I used to be a rock hunter as a kid, and I learned how to identify minerals using the Mohs hardness test, which was invented by a mineralogist.
You scrape an unknown specimen with a known specimen, such as quartz.
If the mystery specimen scratches the quartz, you know it’s softer than quartz.
Calcite or pyrite could be the culprit. It could be beryl or corundum, which are harder than quartz if the quartz can’t scratch the specimen.
The hardness test, together with other factors like color and crystalline structure, can assist you to specify your specimen.
The Mohs test’s direct objectivity appealed to me. Recently, I’ve been thinking about a type of difficulty—call lets it cognitive hardness—that is far more difficult to assess.
We are confronted with a wide range of cognitively challenging tasks throughout our lives.
For example, I’ve been studying quantum mechanics for the past year, which is famously tough to grasp.
Is it, however, objectively harder to master quantum mechanics than it is to talk to my partner about #MeToo without annoying her? Alternatively, how can I talk to my daughter about climate change without making her depressed?
Subjective estimates of cognitive difficulty aren’t very useful because they vary depending on the individual’s experience and aptitude.
I’m better at riffing on Emily Dickinson’s poems than you are with differential equations.
Is there a mechanism for evaluating and ranking the cognitive toughness of various tasks that is similar to the Mohs test?
Perhaps such a system could provide us with insights that allow us to solve difficult problems or accept their insolubility.
Here are some thoughts on cognitive difficulty, in any case.
PROBLEMS OF THE TRAVELING SALESMAN
Mathematicians and computer scientists rate issues based on how long a computer would take to solve them.
If there is no algorithmic shortcut to the optimal answer, a problem is classified as NP-hard; you must laboriously check every conceivable solution to identify the best one.
(NP stands for “nondeterministic polynomial time,” which I’ve always interpreted as “very.”
A traveling salesman seeking the quickest path between numerous cities is a well-known NP-hard problem.
The difficulty of the challenge increases considerably as the number of cities increases.
If the salesman needs to visit 15 cities, he can choose from 87 billion different routes.
Mathematicians have invented methods for locating somewhat short—if not the shortest—routes between several cities.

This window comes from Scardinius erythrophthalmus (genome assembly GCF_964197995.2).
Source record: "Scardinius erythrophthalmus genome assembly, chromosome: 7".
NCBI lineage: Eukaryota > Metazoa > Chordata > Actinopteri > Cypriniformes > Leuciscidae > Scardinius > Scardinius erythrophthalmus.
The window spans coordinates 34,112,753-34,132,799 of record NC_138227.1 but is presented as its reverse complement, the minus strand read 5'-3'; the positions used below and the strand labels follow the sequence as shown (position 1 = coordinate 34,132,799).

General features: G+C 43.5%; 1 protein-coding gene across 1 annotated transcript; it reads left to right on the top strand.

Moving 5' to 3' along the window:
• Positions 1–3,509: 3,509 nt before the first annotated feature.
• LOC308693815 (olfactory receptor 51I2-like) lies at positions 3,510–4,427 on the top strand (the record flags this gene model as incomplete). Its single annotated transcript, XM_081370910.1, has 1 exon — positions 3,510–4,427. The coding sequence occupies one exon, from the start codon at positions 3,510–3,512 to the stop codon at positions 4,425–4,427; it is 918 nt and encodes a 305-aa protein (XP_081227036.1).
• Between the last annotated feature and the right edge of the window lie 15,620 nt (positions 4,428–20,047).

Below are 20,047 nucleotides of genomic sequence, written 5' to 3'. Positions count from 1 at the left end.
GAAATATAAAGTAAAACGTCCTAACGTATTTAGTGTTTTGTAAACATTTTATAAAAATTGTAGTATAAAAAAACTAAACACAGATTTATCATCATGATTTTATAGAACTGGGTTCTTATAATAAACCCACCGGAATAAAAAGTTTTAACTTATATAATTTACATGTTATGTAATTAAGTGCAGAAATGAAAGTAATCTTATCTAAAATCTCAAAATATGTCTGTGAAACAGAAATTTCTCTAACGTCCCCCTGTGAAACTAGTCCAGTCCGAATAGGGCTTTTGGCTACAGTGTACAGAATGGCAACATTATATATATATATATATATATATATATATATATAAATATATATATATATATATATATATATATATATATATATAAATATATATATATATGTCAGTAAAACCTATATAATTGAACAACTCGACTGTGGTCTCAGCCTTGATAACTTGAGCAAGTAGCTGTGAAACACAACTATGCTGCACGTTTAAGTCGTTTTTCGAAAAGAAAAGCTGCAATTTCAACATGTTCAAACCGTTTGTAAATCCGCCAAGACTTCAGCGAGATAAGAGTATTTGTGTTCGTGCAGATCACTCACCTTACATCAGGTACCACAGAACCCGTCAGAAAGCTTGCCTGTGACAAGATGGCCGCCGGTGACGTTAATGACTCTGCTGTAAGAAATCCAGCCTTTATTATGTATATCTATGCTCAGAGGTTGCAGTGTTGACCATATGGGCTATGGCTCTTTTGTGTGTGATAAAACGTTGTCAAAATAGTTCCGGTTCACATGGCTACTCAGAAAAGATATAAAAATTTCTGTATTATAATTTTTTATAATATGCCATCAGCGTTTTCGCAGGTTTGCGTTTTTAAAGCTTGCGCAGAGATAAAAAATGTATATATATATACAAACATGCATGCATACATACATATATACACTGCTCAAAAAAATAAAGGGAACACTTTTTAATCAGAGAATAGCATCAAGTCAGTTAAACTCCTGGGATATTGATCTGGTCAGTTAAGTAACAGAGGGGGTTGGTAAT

When the number of cities exceeds tens of thousands, though, even the world’s fastest computer would take an eternity to discover the quickest path.
Surprisingly, devising a time-saving schedule is simple compared to the other issues that the traveling salesman may confront.
For instance, how long can he be away from home without jeopardizing his marriage? Should he approach a woman in the hotel bar if he’s lonely? What should he say himself to make himself feel better about cheating on his wife?
The moral nature of these issues makes them particularly difficult.
The traveling salesman, like most of us, likes to believe he is a good guy, but what does that even mean?
I attended a symposium in 2016 that looked into whether artificial intelligence might help with ethical concerns.
The trolley problem was reimagined in a variety of amusing ways. Would you, for example, kill a sparrow to save a nonliving object like the Grand Canyon?
However, philosophers have debated morality for millennia without reaching a consensus on what our moral principles should be.
The moral issues of a traveling salesperson are explored in the famous play Death of a Salesman.
Death of a Salesman, like other works of literature, does not solve moral problems; rather, it rubs our faces in them.
DOES COMPLEXITY EQUAL HARDNESS?
Hardness and complexity are equated by so-called complexity researchers.
Assume you’re a scientist attempting to model and so explain a complex phenomenon such as gravitational waves propagating from merging black holes or the spread of misinformation on social media.
According to scholars, the difficulty of your scientific problem is related to the complexity of the thing you wish to understand.
Furthermore, for similar reasons, unlike things may be complex and thus difficult to describe.
Modeling one hard phenomenon should, in theory, produce insights that can be applied to many others.
A better understanding of black holes could lead to a better comprehension of QAnon. At least, that’s what researchers hope.
Regrettably, researchers are unable to agree on a definition of complexity, which is critical to their business.
Seth Lloyd, a physicist, has proposed dozens of complexity definitions based on information theory, thermodynamics, fractals, and other metrics.
There are numerous definitions since none are adequate. I believe that, just as unhappy families are unhappy for various reasons, different difficult tasks are difficult for various reasons.
According to some physicists, everything, including mankind, can be explained in terms of particles pushed and pulled by gravity, electromagnetic, and other forces.
In a recent interaction with me, Sabine Hossenfelder took this stance.
Physics, on the other hand, has nothing to say about morality, meaning, emotions, choices, and other important aspects of human life.
MATHEMATICAL DIFFICULTY, ENGLISH, AND FATHERHOOD